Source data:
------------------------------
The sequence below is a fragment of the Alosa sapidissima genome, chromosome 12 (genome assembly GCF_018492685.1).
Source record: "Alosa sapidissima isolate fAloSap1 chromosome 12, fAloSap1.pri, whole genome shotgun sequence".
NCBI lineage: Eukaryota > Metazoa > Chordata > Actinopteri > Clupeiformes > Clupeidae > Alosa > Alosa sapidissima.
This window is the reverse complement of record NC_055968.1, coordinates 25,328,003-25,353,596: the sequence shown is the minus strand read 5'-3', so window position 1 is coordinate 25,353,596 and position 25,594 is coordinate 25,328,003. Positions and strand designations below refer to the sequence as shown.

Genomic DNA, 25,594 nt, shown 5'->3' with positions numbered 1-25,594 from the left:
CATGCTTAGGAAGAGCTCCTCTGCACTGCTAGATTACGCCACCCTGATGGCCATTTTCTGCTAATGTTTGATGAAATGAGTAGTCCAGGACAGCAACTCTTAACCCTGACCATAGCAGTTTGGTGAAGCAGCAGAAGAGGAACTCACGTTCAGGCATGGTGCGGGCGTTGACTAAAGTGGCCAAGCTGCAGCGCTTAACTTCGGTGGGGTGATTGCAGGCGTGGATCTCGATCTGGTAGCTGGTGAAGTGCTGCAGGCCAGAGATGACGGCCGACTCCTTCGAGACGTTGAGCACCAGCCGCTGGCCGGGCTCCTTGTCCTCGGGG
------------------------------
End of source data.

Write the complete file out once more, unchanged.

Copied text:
The sequence below is a fragment of the Alosa sapidissima genome, chromosome 12 (genome assembly GCF_018492685.1).
Source record: "Alosa sapidissima isolate fAloSap1 chromosome 12, fAloSap1.pri, whole genome shotgun sequence".
NCBI lineage: Eukaryota > Metazoa > Chordata > Actinopteri > Clupeiformes > Clupeidae > Alosa > Alosa sapidissima.
This window is the reverse complement of record NC_055968.1, coordinates 25,328,003-25,353,596: the sequence shown is the minus strand read 5'-3', so window position 1 is coordinate 25,353,596 and position 25,594 is coordinate 25,328,003. Positions and strand designations below refer to the sequence as shown.

Genomic DNA, 25,594 nt, shown 5'->3' with positions numbered 1-25,594 from the left:
CATGCTTAGGAAGAGCTCCTCTGCACTGCTAGATTACGCCACCCTGATGGCCATTTTCTGCTAATGTTTGATGAAATGAGTAGTCCAGGACAGCAACTCTTAACCCTGACCATAGCAGTTTGGTGAAGCAGCAGAAGAGGAACTCACGTTCAGGCATGGTGCGGGCGTTGACTAAAGTGGCCAAGCTGCAGCGCTTAACTTCGGTGGGGTGATTGCAGGCGTGGATCTCGATCTGGTAGCTGGTGAAGTGCTGCAGGCCAGAGATGACGGCCGACTCCTTCGAGACGTTGAGCACCAGCCGCTGGCCGGGCTCCTTGTCCTCGGGG